Using a unique dataset we are able to examine the determinants of identities in Sudan. We find that identification in Sudan is high and that there is little evidence that such identities compete with one another. In terms of socio-economic variables, poorer people tend to have greater identification. Tribal identification declines with the level of education, as does identity with religion and the Arab world. We also find that being asked for a bribe is associated with significantly lower levels of identity, particularly those linked with the tribe, the state (i.e. a region) and the nation. The evidence suggests that this is consistent with a large literature linking bribery to reduced trust and identification in national institutions and a nascent literature linking bribery to specific personal characteristics. Finally we analyse the probability of being asked for a bribe.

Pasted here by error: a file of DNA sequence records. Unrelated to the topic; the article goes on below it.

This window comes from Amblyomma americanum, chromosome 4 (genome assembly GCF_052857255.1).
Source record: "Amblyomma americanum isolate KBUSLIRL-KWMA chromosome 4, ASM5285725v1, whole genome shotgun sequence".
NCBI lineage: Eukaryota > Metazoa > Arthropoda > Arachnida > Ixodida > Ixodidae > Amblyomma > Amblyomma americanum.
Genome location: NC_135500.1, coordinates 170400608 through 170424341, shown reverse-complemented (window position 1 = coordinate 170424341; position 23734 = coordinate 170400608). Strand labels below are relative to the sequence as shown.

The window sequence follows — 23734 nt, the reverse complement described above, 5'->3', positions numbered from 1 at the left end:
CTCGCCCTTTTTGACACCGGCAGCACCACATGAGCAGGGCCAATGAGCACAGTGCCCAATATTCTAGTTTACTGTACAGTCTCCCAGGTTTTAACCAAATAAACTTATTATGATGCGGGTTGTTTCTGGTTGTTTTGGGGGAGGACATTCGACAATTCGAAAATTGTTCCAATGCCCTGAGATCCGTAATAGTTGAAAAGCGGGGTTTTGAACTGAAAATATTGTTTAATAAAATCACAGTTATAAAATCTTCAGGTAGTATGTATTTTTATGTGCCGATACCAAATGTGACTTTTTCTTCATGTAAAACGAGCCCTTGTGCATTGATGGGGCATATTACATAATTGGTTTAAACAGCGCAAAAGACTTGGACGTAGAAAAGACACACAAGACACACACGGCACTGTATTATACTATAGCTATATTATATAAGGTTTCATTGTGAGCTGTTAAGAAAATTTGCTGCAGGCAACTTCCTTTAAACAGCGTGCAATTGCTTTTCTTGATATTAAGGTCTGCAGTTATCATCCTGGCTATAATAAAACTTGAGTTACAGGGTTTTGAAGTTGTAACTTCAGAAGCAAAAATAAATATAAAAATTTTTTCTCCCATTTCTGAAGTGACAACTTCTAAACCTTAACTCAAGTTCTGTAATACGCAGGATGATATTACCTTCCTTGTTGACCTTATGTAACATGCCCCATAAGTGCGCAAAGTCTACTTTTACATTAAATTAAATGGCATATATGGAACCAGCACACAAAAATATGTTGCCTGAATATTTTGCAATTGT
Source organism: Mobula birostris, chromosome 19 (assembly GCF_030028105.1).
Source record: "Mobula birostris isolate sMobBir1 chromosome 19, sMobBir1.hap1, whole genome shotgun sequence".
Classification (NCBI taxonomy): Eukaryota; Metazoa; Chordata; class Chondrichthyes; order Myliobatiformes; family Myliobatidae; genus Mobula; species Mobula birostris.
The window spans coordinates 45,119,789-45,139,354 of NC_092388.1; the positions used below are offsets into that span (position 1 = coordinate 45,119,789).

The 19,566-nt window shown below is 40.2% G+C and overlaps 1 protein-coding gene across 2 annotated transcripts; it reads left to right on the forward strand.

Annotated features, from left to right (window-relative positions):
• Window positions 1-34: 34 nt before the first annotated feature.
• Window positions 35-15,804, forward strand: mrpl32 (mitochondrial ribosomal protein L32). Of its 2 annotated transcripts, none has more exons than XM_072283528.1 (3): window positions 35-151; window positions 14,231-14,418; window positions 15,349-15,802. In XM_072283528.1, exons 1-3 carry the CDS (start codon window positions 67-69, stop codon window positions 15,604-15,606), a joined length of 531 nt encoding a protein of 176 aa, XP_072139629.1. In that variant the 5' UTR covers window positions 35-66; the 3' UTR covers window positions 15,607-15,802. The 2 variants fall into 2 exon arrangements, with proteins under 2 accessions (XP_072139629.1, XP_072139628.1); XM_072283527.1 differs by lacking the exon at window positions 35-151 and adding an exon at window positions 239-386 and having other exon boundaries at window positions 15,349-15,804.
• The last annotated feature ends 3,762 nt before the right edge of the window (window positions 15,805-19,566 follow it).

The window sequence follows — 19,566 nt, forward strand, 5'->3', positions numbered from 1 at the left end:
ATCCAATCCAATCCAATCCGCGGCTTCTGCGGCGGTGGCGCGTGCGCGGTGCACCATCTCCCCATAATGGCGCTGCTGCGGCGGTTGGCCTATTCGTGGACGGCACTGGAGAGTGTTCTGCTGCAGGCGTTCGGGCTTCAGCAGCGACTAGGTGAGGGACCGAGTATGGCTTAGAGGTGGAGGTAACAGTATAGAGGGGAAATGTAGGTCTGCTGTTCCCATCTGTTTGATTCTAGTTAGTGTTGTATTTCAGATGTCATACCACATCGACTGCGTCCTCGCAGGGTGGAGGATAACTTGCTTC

Hamilton, A.; Hudson, J. Bribery and Identification: Evidence from Sudan. University of Bath, Bath, UK (2014) 24 pp. [Bath Economics Research Papers No.21/14]